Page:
Can a confederate rose be pinched back, when it first starts to come up, to make it more bushy than tall? Can this be done without affecting the bloom?
This should give the information you want.
Here is a link that might be useful: Confederate Jasmine
The Confederate Rose, Hibiscus mutabilis is a multi-stemmed shrub that grows to a height of about 15' and a width of about 10'.
Yes, you can prune it in the spring which shouldn't have effect on flowering.
How old is your plant?
My apologies......I saw Confederate Jasmine instead ofyou what you asked about, Confederate Rose....My fault.....I had just planted a Confederate Jasmine yesterday morning so I guess I had them on my mind....:)
I was given a cutting of confederate rose that had been rooted in water. It nearly died when I put it in soil and had about a year of nursing to get started. I have had this experience before-things rooted in water often die when transplanted. This year it was beautiful, but I still have it in a pot as I have not selected a spot for it yet. I had one several years ago that tried to take over my flower bed so now I know it needs its own space.
That's one reason why we suggest that all things be rooted in a solid medium of some sort, especially woody plants. It can be quite difficult, having to grow new roots all over again, once they are removed from the water.
I find it much easier to root CR in dirt and transplant the entire root ball afterwards. The roots are extremely tender and break off easily. In the Fall I line a pot with newspaper, fill it with sand, plant the cuttings, keep them moist and transplant in the spring. I gently tap the pot to remove the sand and plant the newspaper wrapped root ball.
Good idea Terry - i will try that, so far i have not been successful at rooting the CR. Do you root them upright, or do you lay them down like sugarcane in the pot (have heard of both methods)?
Hey, Rosemary! I cut the pruned pieces into 12-16 inch sections. Put them in a bucket of water for about a week (or longer) with just enough MiracleGro so you can see a slight tint of blue. When you take them out you will see the little white root nubbins. If you believe in SuperThrive (and I do), add some of it to the water. I take a one gallon pot and a two page section of newspaper. I fold the newspaper so there are 4 thicknesses. I dip it into a bucket of water. Turn a on gallon pot upside down and mold the wet paper over the outside of the upside down pot. Now carefully slide another pot over the newspaper and remove the inside pot. The paper is molded to the inside of a pot. This keeps the sand from running out when you water but drains through very well. Fill it with damp creek sand and put 3 cuttings in each pot. You can do this on a grand scale by using a larger pot. Keep the soil damp. But if you are going to sell them, the one gallon pot works great. If you need a few rooted cuttings to get you started, let me know. - Terry
Hey Terry! Thanks for the info, I will try it. I haven't cut mine back yet, but check the weather daily - i think i am safe for a couple of more weeks.
I have not used SuperThrive, but if you use it, and like it, i believe i will try it - let me guess, i have to order it?
I am not selling plants anymore, just doing them for my personal enjoyment - but the GH business really helped my taxes for a few years. I had just shown a profit in 2005 - and closed it due to divorce (trailer/truck). But thanks for the offer - I have one out in the yard (white, then pink) - you gave me one at the spring swap too, but i can't find it - some friends of mine came and got plants, i was "downsizing", and maybe they took it. I still have PLENTY though - I will upload pics later this month on the web, will let you know. catch ya later. Rosemary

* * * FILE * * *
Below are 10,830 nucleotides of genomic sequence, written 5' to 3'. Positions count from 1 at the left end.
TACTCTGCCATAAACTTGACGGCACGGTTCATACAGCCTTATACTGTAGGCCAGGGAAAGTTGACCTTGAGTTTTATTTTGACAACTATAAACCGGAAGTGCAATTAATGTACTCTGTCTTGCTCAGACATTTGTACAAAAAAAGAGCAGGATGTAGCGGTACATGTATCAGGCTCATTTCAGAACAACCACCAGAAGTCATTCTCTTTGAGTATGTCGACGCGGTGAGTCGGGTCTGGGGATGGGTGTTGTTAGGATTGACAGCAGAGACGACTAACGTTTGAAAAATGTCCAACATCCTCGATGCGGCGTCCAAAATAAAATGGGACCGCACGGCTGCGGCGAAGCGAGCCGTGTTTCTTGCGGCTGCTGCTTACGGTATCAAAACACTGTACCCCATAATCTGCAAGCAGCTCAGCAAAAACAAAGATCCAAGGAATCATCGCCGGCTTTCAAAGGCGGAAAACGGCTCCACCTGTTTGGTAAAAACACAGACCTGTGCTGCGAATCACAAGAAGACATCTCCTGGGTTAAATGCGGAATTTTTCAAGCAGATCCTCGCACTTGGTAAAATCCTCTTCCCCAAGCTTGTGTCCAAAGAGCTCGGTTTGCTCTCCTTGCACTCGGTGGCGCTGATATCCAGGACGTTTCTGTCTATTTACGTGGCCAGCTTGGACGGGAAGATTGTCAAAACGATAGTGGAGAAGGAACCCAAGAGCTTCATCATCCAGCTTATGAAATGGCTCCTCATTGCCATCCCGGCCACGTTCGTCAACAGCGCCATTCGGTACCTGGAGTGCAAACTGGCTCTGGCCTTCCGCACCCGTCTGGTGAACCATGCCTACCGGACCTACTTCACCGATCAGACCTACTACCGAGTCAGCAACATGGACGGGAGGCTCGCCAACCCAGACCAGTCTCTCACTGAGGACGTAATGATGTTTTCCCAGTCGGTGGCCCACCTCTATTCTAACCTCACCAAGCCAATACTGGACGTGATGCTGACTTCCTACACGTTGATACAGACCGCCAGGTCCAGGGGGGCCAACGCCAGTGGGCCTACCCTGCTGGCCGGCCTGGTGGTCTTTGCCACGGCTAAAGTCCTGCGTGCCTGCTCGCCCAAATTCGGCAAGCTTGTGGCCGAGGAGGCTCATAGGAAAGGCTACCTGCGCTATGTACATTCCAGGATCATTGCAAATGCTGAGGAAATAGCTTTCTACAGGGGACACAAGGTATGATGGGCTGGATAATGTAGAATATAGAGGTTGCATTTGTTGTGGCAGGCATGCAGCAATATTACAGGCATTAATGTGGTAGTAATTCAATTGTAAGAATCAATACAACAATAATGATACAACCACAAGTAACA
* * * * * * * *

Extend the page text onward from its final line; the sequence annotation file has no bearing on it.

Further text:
I don't believe the original question has been answered. Will it branch out more and become more bunchy if the top is pinched back? Momma Earth said it won't affect it but it at least will make it shorter. Lol
Also no one mentioned that you can overwinter it it the groud most years by cutting off at ground level and heavily mulching the roots.
For the past few years, I have not cut the stalks to the ground in the Fall. I watch them for freeze damage and trim them back in the Spring to good wood. They sprout from the remaining stalks and get quite tall and sturdy. My two main display plants are over 16' tall this year and beautiful. Anniston has had rather mild Winters recently.
The things will get bigger than a 100-year-old oak tree in 2-3 years.
I need help - I have a confederate rose that I thought was dead. Unfortunatly (I'm not very good at planning and remembering what I have planted)I planted other stuff around it. Now it's back with a vengance!!!! It's totally too big and crazy for the place that it's in now. I'd like to move it. Can I do this? How do I do this?? Please help!!!!
Teachergirly, I would leave it in the ground for the winter. In zone 7 we could have a hard winter with frozen ground. If you move it now the roots may freeze in loosened soil. Somewhere around the end of March or first of April, dig it and transplant it. You can dig and prepare the hole now. Hopefully this Spring will be wetter and the transplanted bush will begin to grow. The roots will be hard to dig but will recover quickly.
Anyone have any experience with using mag sulfate (epsom salts) with CR's? Just wondered what ph they like. Have a couple of new plants about 4' from a brick wall and feel pretty sure the ph is high. The top, new growth is yellowish but hardy and the lower leaves are nice dark green. Thanks!